A possible small oil spill has been discovered near where two ships collided in the East China Sea five days ago, as the blaze on an oil tanker continued to rage.
The Panama-registered tanker Sanchi, carrying 136,000 metric tons of highly flammable condensate oil, or natural gasoline, collided with a Hong Kong-registered bulk freighter around 8 pm on Saturday about 160 nautical miles east of Shanghai.
It has drifted southeast since the collision, and was about 240 nautical miles from the mouth of the Yangtze River as of 6 am on Thursday, according to the State Oceanic Administration.
"Based on the ongoing hydrology and meteorological conditions, the collision and suspected oil leak will not affect the coastal water and environment for now," the administration said. "We will closely monitor the situation and assess the potential impact."
The small suspected oil spill was discovered nearby on Wednesday.
The Sanchi has been in flames since the collision, and its 31 sailors are still missing. Rescue and cleanup teams have encountered toxic fumes from the burning ship, the administration said.
The 21 Chinese crew members of the bulk freighter were all rescued, and 13 rescue vessels are searching for the missing sailors.
Yao Ziwei, a researcher from the monitoring center of the administration, said the condensate oil could still pose a threat to the maritime atmosphere, as it may contain a relatively high level of sulfide.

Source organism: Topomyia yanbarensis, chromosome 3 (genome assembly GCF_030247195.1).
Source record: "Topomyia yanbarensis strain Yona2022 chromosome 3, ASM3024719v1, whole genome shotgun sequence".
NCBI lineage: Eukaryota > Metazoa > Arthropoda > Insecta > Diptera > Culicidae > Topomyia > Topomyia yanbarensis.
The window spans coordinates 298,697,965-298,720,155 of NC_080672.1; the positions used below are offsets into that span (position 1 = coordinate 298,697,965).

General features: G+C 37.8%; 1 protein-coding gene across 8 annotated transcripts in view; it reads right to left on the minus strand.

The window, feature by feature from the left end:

The oil from the tanker, different from crude oil, evaporates quickly upon hitting the water, leaving little residue on the surface. But it is highly flammable and generates toxic gas when it burns, said Zhao Ruxiang, a senior engineer from an oil spill response technological center in Yantai, Shandong province.
A simulation showed less than 1 percent of the oil content would remain on the surface of the water five hours after a condensate oil spill, he said.
On Thursday, Foreign Ministry spokesman Lu Kang refuted claims that China did not help in searching for the missing sailors, who are mostly Iranian. He said the nation has spared no effort, while also keeping in touch with the Iranian embassy.
"Chinese rescuers have risked their lives to get close to the tanker multiple times to conduct searches and to try to extinguish the fire," he said.
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